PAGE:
The rainy day didn’t keep all of Belgrade’s other Fourth of July events from happening, and cars from both the area and out of state lined Main Street in Belgrade Lakes village.

The Belgrade Public Library book sale was moved to the Center for All Seasons, the farmers market at the Maine Lakes Resource Center was in full swing and on-street food vendors were doing a brisk business.

A steady stream of shoppers made their way into the Center for All Seasons, where thousands of books could be had for a donation of any amount.

“They have a good selection of books,” said Ron Gilbert of Vassalboro, who makes a habit of attending the show every year. “There are no prices. You pay what you think is fair.”

The book sale supports the Friends of Belgrade Public Library mission to pay for utilities and property upkeep at the town’s library, said Friends co-president Mike Barrett. The group is raising money for a new roof on the garage next to the library. The garage provides storage space for books.

The sale is the first of two fundraisers scheduled for this month. Openings are still available for the July 10 golf tournament at Belgrade Lakes Golf Course. To register, visit FriendsOfBelgradePublicLibrary.com.

“I’m looking for a fourth,” Barrett said with a grin.

While others bemoaned Friday’s dreary weather, Barrett said it proved helpful to his group.

“Everyone came to town expecting a Fourth of July celebration, and everything was called off,” he said.

Those who came were greeted by more than 7,000 books for sale, all neatly sorted according to topic.

“It takes about 40 hours of sorting spread out throughout the year,” Bacon said.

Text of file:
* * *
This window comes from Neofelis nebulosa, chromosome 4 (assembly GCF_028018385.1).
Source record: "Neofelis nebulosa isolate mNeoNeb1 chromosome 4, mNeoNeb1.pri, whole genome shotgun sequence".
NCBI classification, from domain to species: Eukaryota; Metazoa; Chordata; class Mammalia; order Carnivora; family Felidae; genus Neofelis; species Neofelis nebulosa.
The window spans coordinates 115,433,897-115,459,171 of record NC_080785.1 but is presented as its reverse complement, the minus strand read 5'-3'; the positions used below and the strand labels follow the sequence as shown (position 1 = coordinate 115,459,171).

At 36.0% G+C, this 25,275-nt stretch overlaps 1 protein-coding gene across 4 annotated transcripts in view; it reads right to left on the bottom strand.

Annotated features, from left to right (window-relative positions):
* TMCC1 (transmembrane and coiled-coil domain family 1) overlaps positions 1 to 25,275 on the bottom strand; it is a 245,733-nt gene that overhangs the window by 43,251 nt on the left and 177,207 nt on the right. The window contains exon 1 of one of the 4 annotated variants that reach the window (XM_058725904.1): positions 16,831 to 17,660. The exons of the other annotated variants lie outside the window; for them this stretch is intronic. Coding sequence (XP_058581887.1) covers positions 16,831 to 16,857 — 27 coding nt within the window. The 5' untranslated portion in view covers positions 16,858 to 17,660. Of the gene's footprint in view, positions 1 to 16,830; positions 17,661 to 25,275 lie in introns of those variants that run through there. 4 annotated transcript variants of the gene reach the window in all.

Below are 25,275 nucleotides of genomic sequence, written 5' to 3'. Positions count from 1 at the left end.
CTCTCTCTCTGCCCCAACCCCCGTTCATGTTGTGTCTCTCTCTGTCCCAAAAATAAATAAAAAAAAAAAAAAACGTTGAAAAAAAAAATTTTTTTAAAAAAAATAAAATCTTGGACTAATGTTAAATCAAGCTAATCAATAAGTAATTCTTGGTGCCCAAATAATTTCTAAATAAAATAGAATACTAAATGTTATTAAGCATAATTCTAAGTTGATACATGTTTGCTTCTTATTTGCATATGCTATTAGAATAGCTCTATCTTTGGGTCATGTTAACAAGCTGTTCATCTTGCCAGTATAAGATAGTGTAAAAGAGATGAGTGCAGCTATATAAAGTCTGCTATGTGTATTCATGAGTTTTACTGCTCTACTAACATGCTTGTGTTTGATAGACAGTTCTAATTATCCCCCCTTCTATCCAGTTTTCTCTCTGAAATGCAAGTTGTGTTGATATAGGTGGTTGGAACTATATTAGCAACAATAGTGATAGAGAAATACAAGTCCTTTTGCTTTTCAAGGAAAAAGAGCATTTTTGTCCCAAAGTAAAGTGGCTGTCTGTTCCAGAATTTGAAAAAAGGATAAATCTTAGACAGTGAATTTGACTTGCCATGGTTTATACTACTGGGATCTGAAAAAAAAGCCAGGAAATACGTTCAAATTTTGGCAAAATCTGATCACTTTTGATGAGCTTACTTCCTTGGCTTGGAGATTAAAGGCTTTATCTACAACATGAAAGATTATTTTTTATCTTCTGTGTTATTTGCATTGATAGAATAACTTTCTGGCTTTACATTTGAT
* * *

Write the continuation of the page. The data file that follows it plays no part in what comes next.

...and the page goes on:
Donations were still coming in, promising some new selections for those who return on Saturday.

“People are walking out of here constantly with big bags of books,” Barrett said. “The piles never seem to go down.”

He said people come from throughout Maine every year because of the selection of books and the price for which they can be had.

“We have some dealers, too,” he said. “One guy has a bookstore in town. He gets all the books he can carry for whatever he can give.”

Friends co-president Wayne Pelletier said up to two-thirds of the books are likely to sell, largely because of the commitment of returning customers.

“They all look forward to it every year,” Pelletier said. “Both locals and vacationers, for that matter.”

Gilbert, who attended the sale with his wife, Debbie Warren, said he is an especially heavy reader now that he has retired from his accounting career. He was particularly interested in sports and history books.

“I have a lot more chance to read,” he said.

Bacon said Friday’s storm was the worst to hit the town’s Fourth celebration in recent memory. The Friends have held the sale for the past 14 years, usually under sun tents in the village. Bacon said some years they have had to deal with passing showers, but this was the first time rain threatened to wipe out the event all together.

“This is the first time we’ve had to have it here,” Bacon said, referencing the community center. “We’ve never had a prediction of rain for the entire day.”

Craig Crosby — 621-5642

[email protected]

Twitter: @CraigCrosby4